Collection: Back Brace For Lower Back Pain

Goals and Mechanisms of Back Support Pain Relief

Post-bracing prescriptions typically have several complementary goals:

  • Reduce muscle tension and low back pain
  • Improve posture to redistribute the weight of the spine
  • Provides a healthy healing environment for the spinal structure
  • Add functionality to everyday activities

The above goals are achieved through the basic mechanism of the back brace in use. The mechanism of pain relief varies by brace design, but in general, braces can:

  • Provides additional spinal support. Back braces can add stability when the lower back is unstable due to injury or weak spinal structures. By keeping the torso in a safe, supportive position, back support can help provide a healthy healing environment for the current injury and prevent additional injuries.
  • Reduce stress on spinal structures. Back braces can help take some of the weight that normally rests on your lower back, reducing stress on the spinal joints, discs, and muscles in the process. By reducing spinal pressure, a back brace can relieve painful muscle tension, a common protective response after an injury.
  • Reduce range of motion during healing. Back braces are used to prevent or limit painful movements, such as twisting the spine or bending forward, backward, or to one side. Pain-limiting movements and postures also help increase awareness of body positioning (proprioception), which allows the wearer to consciously adjust posture to improve back health.
  • Reduces fretting between vertebral segments. Braces can also limit excessive fretting at specific spinal segments or vertebral fractures, thereby limiting muscle tension and pain from irritated joints or nerve roots.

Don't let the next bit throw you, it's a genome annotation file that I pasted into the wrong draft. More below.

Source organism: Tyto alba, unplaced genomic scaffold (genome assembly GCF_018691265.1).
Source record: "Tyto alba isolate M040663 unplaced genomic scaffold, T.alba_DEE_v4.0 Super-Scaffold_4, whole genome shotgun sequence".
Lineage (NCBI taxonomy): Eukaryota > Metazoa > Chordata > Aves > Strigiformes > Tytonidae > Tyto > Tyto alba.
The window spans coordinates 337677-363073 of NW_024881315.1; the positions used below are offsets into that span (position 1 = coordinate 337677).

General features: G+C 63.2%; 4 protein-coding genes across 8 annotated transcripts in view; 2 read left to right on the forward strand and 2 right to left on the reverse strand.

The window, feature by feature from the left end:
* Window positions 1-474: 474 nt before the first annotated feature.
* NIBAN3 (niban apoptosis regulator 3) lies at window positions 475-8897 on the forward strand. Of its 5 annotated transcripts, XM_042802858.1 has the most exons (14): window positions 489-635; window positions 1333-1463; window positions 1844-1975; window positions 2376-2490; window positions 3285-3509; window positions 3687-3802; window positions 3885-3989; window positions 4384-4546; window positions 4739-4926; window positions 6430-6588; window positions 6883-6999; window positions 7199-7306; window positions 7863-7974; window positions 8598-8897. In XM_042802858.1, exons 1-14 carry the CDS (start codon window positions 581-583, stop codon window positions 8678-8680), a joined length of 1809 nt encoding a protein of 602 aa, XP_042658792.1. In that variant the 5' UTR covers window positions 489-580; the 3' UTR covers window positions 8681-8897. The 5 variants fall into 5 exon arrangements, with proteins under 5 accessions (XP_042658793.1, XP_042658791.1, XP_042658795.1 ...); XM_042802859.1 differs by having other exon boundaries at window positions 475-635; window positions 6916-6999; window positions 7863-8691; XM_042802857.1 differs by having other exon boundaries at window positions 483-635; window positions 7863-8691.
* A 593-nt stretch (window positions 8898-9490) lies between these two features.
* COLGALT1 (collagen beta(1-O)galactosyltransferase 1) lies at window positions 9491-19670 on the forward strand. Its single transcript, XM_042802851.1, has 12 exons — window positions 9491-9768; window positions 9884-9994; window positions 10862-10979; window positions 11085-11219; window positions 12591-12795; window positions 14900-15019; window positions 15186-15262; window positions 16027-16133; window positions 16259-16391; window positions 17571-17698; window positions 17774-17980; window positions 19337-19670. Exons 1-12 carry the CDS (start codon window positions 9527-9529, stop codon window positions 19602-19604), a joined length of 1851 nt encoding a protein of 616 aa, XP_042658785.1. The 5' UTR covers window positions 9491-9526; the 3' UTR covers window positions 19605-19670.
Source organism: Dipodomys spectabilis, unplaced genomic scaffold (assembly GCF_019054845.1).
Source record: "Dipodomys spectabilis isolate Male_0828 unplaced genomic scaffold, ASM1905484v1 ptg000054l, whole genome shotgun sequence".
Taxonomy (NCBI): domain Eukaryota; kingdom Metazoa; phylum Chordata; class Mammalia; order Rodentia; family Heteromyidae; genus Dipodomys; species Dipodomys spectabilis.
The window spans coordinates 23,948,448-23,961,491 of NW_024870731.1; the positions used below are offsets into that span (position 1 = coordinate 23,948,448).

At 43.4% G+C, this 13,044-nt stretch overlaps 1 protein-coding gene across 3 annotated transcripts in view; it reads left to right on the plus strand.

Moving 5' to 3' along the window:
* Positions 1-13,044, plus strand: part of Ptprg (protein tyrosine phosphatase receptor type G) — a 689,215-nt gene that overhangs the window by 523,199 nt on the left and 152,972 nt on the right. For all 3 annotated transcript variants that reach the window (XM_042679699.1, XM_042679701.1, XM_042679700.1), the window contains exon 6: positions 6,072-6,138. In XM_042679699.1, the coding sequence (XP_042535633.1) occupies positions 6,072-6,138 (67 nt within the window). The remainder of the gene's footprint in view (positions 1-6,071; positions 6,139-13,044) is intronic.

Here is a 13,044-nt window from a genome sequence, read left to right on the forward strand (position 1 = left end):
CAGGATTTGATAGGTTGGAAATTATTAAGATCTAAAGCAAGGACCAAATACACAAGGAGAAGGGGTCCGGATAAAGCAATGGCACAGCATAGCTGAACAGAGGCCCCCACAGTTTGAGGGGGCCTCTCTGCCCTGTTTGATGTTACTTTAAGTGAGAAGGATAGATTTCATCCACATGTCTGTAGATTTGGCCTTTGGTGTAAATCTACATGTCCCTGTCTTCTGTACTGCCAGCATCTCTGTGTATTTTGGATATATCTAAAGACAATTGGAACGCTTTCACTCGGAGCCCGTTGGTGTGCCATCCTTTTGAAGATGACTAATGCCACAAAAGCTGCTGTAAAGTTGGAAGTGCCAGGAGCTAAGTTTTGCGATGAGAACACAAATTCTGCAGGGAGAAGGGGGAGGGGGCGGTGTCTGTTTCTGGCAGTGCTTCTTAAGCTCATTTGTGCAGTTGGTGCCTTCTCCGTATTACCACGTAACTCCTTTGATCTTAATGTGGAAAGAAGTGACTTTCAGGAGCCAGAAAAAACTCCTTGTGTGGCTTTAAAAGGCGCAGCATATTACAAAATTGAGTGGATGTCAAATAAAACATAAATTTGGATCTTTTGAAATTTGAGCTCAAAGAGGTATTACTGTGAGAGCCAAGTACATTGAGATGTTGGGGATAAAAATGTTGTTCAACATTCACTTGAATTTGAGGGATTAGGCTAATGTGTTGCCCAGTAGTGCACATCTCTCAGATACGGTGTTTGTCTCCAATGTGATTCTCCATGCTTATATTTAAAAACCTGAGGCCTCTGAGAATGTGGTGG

Back Support Pain Relief Is Controversial

While back braces are widely believed to help relieve pain, the medical literature suggests that more rigorous research is needed to address issues related to back braces, such as:

  • What are the medical indications for using a back brace?
  • How and when do back braces work best?
  • Will the back support cause any negative effects?

Much of the available medical literature points to limited patient participation and low-to-moderate quality research methods and study designs, which limit the available information on back support.

Additionally, some doctors suggest that back bracing may cause core muscle atrophy due to the reliance on support, potentially making the back more prone to injury. However, some studies have found that using a back brace does not significantly reduce core muscle strength. The general consensus is that atrophy is unlikely to be a problem when the brace is worn as directed by your doctor.

It is important to realize that a dorsal brace is almost never a permanent part of the treatment plan. Lumbar braces are usually prescribed for a certain number of hours per day, and treatment options may vary from a few days to a few weeks. The physician outlines and monitors the time frame for the brace to limit reliance on the brace, prevent muscle wasting, and mitigate other negative effects of long-term use, while ensuring maximum effectiveness.

Conditions that can benefit from bracing

In addition to other non-surgical treatments, a back brace may help heal and relieve pain caused by:

  • Postoperative healing. Rigid braces may be prescribed after spine surgery with the aim of reducing stress on the spine, increasing stability, and limiting movement and micromotion to provide a healthy healing environment. A questionnaire completed by spine surgeons found that the most common reason for a postoperative brace was restriction of activity and movement. The same questionnaire showed that back braces are generally recommended between 3 and 8 weeks after surgery, but the duration varies depending on the patient's needs. 1